Bryan Cranston, left, and Giancarlo Esposito hold up a trophy of sorts from… ( Ricardo DeAratanha / Los…)
The Envelope's Gold Standard columnist Glenn Whipp is sweeping through Emmy races this week, predicting the winners for Sunday night's show. To get the party started, he looks at the comedy and drama series categories.
“Boardwalk Empire” (HBO)
“Breaking Bad” (AMC)
“Downton Abbey” (PBS)
“Game of Thrones” (HBO)
“Mad Men” (AMC)
And the winner is … “Breaking Bad.” It’s a coin flip, really, between the two acclaimed AMC series. “Mad Men,” which has won the category in each of its first four seasons, didn’t slip this year so much as “Breaking Bad” delivered a note-perfect, Fring-tastic season. Also in its favor: “Breaking Bad” was in the midst of airing a series of riveting new episodes while Emmy ballots were out, putting the series square in voters’ minds and DVR storage.
Unless … Voters want to make a little history and give “Mad Men” an unprecedented fifth series Emmy. (The show is currently tied with “Hill Street Blues,” “L.A. Law” and “The West Wing” with four wins.) “Homeland” is too new, “Thrones” too complicated and “Downton” too British to challenge the front-runners. And for all its critical acclaim, we just don’t hear anyone talking about “Boardwalk Empire.”
“30 Rock” (NBC)
“The Big Bang Theory” (CBS)
“Curb Your Enthusiasm” (HBO)
“Modern Family” (ABC)
And the winner is … “Modern Family.” The ABC ensemble comedy has been an Emmy juggernaut, vacuuming up 31 nominations and, thus far, 11 trophies for its first three seasons. The legal battle between the cast and 20th Century Fox would have needed to venture into “Hatfields & McCoys” territory for the show not to win its third straight series Emmy. And since negotiations were settled soon after they went public, the window of opportunity to dethrone the reigning champ quickly shut.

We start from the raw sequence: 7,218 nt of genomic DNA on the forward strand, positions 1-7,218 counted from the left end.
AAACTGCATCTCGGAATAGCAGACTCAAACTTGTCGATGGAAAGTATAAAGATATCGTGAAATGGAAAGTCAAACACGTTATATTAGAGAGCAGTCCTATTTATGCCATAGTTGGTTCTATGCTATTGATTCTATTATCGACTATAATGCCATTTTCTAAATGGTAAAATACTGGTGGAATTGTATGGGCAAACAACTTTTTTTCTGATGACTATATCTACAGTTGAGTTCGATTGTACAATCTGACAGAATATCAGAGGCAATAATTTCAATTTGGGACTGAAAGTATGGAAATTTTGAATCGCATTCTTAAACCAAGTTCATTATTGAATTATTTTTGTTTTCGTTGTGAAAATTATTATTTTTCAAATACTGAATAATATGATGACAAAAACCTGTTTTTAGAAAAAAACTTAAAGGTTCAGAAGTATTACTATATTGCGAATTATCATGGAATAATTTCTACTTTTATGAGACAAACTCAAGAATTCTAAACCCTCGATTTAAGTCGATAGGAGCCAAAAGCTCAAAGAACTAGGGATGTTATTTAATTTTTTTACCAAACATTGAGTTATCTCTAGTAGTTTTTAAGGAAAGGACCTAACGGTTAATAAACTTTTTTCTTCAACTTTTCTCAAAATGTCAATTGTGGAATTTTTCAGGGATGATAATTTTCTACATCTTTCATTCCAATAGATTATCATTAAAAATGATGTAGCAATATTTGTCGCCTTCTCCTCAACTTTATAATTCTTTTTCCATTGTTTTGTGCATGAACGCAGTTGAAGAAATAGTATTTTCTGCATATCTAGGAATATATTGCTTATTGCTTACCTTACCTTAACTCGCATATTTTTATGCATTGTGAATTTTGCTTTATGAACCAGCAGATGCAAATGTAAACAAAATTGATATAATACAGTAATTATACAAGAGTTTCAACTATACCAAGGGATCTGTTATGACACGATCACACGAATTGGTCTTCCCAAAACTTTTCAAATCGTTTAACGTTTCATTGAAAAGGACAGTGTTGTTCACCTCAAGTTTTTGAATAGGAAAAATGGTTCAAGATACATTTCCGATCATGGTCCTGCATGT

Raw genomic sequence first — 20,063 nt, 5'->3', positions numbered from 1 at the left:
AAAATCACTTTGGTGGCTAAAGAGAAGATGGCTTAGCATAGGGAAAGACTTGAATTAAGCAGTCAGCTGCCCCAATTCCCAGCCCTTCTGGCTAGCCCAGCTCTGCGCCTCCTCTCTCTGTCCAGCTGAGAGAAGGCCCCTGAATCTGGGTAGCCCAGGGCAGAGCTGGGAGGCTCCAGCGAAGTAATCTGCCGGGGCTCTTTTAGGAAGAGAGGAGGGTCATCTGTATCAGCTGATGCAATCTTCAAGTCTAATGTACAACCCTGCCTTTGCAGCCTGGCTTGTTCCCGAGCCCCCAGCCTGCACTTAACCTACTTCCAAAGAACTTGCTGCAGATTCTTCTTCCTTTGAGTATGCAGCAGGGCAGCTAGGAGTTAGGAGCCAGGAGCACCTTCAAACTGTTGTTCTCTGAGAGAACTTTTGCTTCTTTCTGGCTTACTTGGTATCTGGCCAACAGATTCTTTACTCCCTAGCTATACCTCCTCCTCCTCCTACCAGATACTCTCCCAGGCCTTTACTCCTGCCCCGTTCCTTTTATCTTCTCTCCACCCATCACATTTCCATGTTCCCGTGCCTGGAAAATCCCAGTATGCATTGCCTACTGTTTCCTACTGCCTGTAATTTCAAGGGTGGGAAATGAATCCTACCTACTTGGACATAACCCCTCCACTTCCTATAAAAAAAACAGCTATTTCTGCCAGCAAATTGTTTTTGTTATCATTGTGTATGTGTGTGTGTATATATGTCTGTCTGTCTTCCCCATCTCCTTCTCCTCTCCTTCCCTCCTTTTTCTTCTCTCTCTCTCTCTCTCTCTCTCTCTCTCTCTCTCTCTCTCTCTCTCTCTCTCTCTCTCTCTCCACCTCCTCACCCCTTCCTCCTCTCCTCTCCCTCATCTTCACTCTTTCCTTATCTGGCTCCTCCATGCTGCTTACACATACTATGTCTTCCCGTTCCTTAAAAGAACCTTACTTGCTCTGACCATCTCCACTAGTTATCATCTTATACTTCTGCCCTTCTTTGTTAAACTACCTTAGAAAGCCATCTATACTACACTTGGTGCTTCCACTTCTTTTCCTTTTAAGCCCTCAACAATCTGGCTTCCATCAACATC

Unless … More voters than we can possibly imagine were turned off by the “Modern Family” cast’s demands. (And we have a healthy imagination.) Meanwhile, the only HBO (or, for that matter, cable) series to win this category was “Sex and the City” in 2001. Much like “Sex,” Lena Dunham’s “Girls” has become a topic of conversation, albeit one with fewer viewers. If it seems that coverage of the show has exceeded its reach, consider that it enjoys strong support within the industry. It’s a superbly crafted program, one to watch as a strong challenger to "Modern Family" next year.
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